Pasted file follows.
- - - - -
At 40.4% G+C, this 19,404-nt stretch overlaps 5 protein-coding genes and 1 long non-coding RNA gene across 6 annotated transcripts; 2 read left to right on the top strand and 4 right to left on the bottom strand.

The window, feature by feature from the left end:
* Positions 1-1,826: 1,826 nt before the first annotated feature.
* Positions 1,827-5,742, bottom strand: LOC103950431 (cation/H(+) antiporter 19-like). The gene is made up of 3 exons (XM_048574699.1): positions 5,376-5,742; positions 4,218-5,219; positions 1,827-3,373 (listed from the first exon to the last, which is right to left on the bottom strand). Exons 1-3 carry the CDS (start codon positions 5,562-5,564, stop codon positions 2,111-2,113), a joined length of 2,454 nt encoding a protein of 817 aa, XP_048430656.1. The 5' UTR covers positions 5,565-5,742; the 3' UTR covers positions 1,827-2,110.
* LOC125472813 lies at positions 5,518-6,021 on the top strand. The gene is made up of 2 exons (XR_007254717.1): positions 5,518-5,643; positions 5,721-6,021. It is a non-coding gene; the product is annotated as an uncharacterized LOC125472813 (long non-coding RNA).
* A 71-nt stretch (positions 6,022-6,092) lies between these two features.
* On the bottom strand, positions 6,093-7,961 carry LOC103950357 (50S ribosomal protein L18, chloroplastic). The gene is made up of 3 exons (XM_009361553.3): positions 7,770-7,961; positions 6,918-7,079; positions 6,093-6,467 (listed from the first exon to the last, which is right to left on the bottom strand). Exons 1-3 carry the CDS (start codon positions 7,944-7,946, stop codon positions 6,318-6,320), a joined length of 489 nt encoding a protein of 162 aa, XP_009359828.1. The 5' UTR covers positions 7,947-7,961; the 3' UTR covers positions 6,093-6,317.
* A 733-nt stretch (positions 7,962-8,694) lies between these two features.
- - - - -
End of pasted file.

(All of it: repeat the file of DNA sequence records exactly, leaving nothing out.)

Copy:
At 40.4% G+C, this 19,404-nt stretch overlaps 5 protein-coding genes and 1 long non-coding RNA gene across 6 annotated transcripts; 2 read left to right on the top strand and 4 right to left on the bottom strand.

The window, feature by feature from the left end:
* Positions 1-1,826: 1,826 nt before the first annotated feature.
* Positions 1,827-5,742, bottom strand: LOC103950431 (cation/H(+) antiporter 19-like). The gene is made up of 3 exons (XM_048574699.1): positions 5,376-5,742; positions 4,218-5,219; positions 1,827-3,373 (listed from the first exon to the last, which is right to left on the bottom strand). Exons 1-3 carry the CDS (start codon positions 5,562-5,564, stop codon positions 2,111-2,113), a joined length of 2,454 nt encoding a protein of 817 aa, XP_048430656.1. The 5' UTR covers positions 5,565-5,742; the 3' UTR covers positions 1,827-2,110.
* LOC125472813 lies at positions 5,518-6,021 on the top strand. The gene is made up of 2 exons (XR_007254717.1): positions 5,518-5,643; positions 5,721-6,021. It is a non-coding gene; the product is annotated as an uncharacterized LOC125472813 (long non-coding RNA).
* A 71-nt stretch (positions 6,022-6,092) lies between these two features.
* On the bottom strand, positions 6,093-7,961 carry LOC103950357 (50S ribosomal protein L18, chloroplastic). The gene is made up of 3 exons (XM_009361553.3): positions 7,770-7,961; positions 6,918-7,079; positions 6,093-6,467 (listed from the first exon to the last, which is right to left on the bottom strand). Exons 1-3 carry the CDS (start codon positions 7,944-7,946, stop codon positions 6,318-6,320), a joined length of 489 nt encoding a protein of 162 aa, XP_009359828.1. The 5' UTR covers positions 7,947-7,961; the 3' UTR covers positions 6,093-6,317.
* A 733-nt stretch (positions 7,962-8,694) lies between these two features.